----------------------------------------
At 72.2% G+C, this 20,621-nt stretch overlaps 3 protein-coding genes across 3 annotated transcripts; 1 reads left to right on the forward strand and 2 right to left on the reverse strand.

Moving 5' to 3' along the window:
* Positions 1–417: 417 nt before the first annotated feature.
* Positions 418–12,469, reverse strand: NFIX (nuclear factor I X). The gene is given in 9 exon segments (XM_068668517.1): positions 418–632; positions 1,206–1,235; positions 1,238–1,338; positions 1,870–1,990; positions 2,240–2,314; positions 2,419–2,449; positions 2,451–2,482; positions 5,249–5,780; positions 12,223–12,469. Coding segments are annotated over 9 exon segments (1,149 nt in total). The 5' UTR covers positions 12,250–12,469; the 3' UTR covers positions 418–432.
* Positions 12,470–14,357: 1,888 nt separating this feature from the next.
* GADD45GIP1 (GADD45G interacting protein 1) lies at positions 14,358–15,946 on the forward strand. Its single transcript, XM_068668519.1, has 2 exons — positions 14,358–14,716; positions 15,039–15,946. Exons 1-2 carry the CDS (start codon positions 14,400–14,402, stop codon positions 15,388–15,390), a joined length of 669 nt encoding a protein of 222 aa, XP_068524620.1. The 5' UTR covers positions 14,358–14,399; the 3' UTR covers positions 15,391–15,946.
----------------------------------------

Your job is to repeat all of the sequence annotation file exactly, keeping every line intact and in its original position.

At 72.2% G+C, this 20,621-nt stretch overlaps 3 protein-coding genes across 3 annotated transcripts; 1 reads left to right on the forward strand and 2 right to left on the reverse strand.

Moving 5' to 3' along the window:
* Positions 1–417: 417 nt before the first annotated feature.
* Positions 418–12,469, reverse strand: NFIX (nuclear factor I X). The gene is given in 9 exon segments (XM_068668517.1): positions 418–632; positions 1,206–1,235; positions 1,238–1,338; positions 1,870–1,990; positions 2,240–2,314; positions 2,419–2,449; positions 2,451–2,482; positions 5,249–5,780; positions 12,223–12,469. Coding segments are annotated over 9 exon segments (1,149 nt in total). The 5' UTR covers positions 12,250–12,469; the 3' UTR covers positions 418–432.
* Positions 12,470–14,357: 1,888 nt separating this feature from the next.
* GADD45GIP1 (GADD45G interacting protein 1) lies at positions 14,358–15,946 on the forward strand. Its single transcript, XM_068668519.1, has 2 exons — positions 14,358–14,716; positions 15,039–15,946. Exons 1-2 carry the CDS (start codon positions 14,400–14,402, stop codon positions 15,388–15,390), a joined length of 669 nt encoding a protein of 222 aa, XP_068524620.1. The 5' UTR covers positions 14,358–14,399; the 3' UTR covers positions 15,391–15,946.